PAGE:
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Protect Your Stock Portfolio – Using Options for Smart Hedging

Using Options for Smart Hedging

Beyond just increasing returns, options can protect your stock portfolio from large drawdowns as well as enhance returns.  


Before examining option hedging strategies,  it is important to note that any chosen strategy needs to be backtested using historical stock data for the tickers in your portfolio tickers as well as historical options data.  

Protective Put (Married Put):

This is the easiest to implement hedging strategy as it involves buying put options for your stocks. If the stock price dips, the put options rise in value, offsetting portfolio losses.

For example, if the portfolio included Apple stock (AAPL) with a current market price of 130, you could purchase a 3-month put option at 110. This option would pay off in the event the stock declined below 110, effectively capping the losses at 20 per unit of stock.

Covered Call:

This strategy differs from a protective put in that it provides additional income as opposed to hedging downside risk.
You sell call options on existing stocks at strike prices above the current market price. If the stock stays flat or falls, you keep the premium. However, if the stock rises significantly, your gains are capped. Essentially, you trade some potential upside for immediate income.

For example, if the portfolio included Google stock (GOOG) with a current market price of 180, you could sell a 3-month call option at 200 for an approximate price of 3.5. This would mean collecting an additional yield of 2% (8% annualized) in return for giving up any gains above 200.

Collar Strategy:

Combining the best of both worlds, the collar strategy involves selling a call option and using the premium to buy a put option at a lower strike price. This limits your potential gains as well as potential losses by creating a defined range for your portfolio’s movement. The key benefit of this strategy is it can be a low-cost (or even zero-cost) hedging technique.  

For example, if the portfolio included Airbnb stock (ABNB) with a current market price of 150, you could sell a 3-month call option at 180 for an approximate price of 1.2. Using these proceeds you could purchase a 3-month put option at 153. This would mean for a three-month period your ABNB position could only move between 153 and 180.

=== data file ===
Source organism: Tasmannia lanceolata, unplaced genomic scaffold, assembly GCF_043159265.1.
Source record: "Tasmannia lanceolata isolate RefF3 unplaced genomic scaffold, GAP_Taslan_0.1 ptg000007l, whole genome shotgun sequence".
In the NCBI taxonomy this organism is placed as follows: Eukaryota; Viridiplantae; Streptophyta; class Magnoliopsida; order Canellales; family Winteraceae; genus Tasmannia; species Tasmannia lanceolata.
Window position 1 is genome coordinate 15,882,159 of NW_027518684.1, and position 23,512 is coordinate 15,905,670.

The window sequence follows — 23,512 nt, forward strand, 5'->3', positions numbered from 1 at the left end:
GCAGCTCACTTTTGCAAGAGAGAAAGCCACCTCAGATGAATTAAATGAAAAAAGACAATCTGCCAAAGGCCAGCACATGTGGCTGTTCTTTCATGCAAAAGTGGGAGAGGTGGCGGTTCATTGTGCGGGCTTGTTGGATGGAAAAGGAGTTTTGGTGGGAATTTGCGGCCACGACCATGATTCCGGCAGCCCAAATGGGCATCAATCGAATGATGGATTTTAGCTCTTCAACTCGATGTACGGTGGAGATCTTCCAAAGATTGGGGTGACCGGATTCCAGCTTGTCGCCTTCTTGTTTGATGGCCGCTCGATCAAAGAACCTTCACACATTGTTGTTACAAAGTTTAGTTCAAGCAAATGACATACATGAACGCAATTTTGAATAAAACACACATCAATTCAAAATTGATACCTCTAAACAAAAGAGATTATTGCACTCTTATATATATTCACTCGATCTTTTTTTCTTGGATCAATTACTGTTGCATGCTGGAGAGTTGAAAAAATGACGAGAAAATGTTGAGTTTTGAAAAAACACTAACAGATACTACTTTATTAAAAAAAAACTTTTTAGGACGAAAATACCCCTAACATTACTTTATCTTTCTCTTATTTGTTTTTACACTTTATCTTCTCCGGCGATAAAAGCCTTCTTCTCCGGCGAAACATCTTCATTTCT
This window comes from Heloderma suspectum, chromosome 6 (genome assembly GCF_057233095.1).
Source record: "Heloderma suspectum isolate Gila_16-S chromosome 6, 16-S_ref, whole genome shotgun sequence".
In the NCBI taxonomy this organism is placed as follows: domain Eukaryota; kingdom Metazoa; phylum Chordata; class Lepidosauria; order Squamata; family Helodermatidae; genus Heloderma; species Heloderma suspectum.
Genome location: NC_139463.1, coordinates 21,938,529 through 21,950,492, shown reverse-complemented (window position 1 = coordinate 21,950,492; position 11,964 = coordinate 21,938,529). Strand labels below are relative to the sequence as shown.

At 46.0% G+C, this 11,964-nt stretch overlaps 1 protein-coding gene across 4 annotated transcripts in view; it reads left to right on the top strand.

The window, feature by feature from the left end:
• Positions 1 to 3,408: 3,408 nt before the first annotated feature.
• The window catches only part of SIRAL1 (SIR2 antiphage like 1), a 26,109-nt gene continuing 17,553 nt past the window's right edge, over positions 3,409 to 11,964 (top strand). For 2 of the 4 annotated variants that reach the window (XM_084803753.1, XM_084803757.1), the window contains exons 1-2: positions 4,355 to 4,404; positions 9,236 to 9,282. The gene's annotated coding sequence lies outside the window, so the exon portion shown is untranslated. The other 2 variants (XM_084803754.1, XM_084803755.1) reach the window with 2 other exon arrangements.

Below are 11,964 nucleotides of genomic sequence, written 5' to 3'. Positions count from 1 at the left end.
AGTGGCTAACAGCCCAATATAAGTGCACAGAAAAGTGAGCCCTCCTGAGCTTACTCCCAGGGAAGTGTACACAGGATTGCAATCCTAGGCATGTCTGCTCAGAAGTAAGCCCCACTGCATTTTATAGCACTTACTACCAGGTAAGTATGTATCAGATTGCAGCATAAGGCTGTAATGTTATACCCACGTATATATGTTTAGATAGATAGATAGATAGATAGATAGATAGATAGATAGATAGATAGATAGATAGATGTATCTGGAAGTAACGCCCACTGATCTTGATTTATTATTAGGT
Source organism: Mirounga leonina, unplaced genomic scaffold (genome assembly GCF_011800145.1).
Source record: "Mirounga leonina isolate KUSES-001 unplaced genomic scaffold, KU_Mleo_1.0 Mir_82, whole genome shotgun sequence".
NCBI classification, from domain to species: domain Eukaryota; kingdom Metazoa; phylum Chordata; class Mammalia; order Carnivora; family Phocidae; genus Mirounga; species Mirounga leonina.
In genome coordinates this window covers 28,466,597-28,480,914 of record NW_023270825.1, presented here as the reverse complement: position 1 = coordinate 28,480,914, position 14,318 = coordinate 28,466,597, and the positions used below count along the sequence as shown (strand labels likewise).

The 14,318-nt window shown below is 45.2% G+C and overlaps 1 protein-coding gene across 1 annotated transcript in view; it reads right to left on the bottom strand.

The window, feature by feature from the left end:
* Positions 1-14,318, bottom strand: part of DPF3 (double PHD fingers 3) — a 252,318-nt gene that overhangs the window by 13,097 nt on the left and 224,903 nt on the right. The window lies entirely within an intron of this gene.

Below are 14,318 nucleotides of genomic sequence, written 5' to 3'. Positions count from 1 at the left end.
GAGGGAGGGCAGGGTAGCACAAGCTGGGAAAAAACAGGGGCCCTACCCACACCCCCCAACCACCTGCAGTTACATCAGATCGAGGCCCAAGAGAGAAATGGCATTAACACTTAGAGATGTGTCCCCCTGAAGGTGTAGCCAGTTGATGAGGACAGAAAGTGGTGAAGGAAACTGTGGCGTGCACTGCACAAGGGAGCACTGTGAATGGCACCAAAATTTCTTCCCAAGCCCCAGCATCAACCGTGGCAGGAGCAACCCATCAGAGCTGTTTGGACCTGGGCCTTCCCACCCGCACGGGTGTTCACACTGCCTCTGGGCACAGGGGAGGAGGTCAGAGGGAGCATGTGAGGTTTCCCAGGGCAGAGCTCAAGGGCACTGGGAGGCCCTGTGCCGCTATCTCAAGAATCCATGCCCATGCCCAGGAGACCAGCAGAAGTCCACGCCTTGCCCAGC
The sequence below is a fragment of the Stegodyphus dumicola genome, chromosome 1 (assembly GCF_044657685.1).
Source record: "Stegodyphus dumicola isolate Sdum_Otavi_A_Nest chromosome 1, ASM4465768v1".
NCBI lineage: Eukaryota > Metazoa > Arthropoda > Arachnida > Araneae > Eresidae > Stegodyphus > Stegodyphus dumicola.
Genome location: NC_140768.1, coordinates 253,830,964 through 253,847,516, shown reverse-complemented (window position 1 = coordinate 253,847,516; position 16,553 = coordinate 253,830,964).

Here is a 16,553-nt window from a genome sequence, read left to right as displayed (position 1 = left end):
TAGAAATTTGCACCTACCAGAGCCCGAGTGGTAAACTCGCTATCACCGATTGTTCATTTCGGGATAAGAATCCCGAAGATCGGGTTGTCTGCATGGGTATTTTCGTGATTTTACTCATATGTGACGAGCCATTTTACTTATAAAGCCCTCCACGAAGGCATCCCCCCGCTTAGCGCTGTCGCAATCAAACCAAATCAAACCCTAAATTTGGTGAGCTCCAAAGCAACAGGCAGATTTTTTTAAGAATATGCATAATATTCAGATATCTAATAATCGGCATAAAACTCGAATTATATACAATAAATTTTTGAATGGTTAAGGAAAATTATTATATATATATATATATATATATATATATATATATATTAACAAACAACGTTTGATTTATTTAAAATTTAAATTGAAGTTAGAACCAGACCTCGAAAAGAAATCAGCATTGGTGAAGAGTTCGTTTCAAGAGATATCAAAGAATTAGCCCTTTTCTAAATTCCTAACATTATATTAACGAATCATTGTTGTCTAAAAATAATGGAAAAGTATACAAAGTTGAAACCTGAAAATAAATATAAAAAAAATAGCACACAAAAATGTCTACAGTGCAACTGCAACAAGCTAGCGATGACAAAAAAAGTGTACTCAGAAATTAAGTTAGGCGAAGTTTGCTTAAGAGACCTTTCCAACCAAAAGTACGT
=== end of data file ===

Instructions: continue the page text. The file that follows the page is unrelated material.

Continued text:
Long Straddle or Strangle:

For situations where significant volatility is expected (such as just after an earnings release) these strategies insulate the portfolio against large price movements. A straddle uses the same strike price, while a strangle uses different strikes. They profit from large price swings in either direction, protecting against broad market volatility rather than specific price movements. However, the cost of purchasing two options can be high.

Put Ratio Backspread:

This strategy is for those anticipating a major price drop. You sell one or more put options at a lower strike price while buying a larger number at a higher strike price. This offers protection against a significant decline while allowing you to potentially profit from a sharp drop.

For example, if the portfolio included Amazon (AMZN) stock at a current price of 120 you could sell a put option at 80 and purchase several puts at 100 using the proceeds of the sale. This would mean that the portfolio would benefit from a decline in price between 80 and 100, although the portfolio will have losses if the price declines below 80.

Diagonal Spread:

Balancing short-term downside protection with long-term upside potential, this strategy involves buying and selling options with different strike prices and expiration dates.

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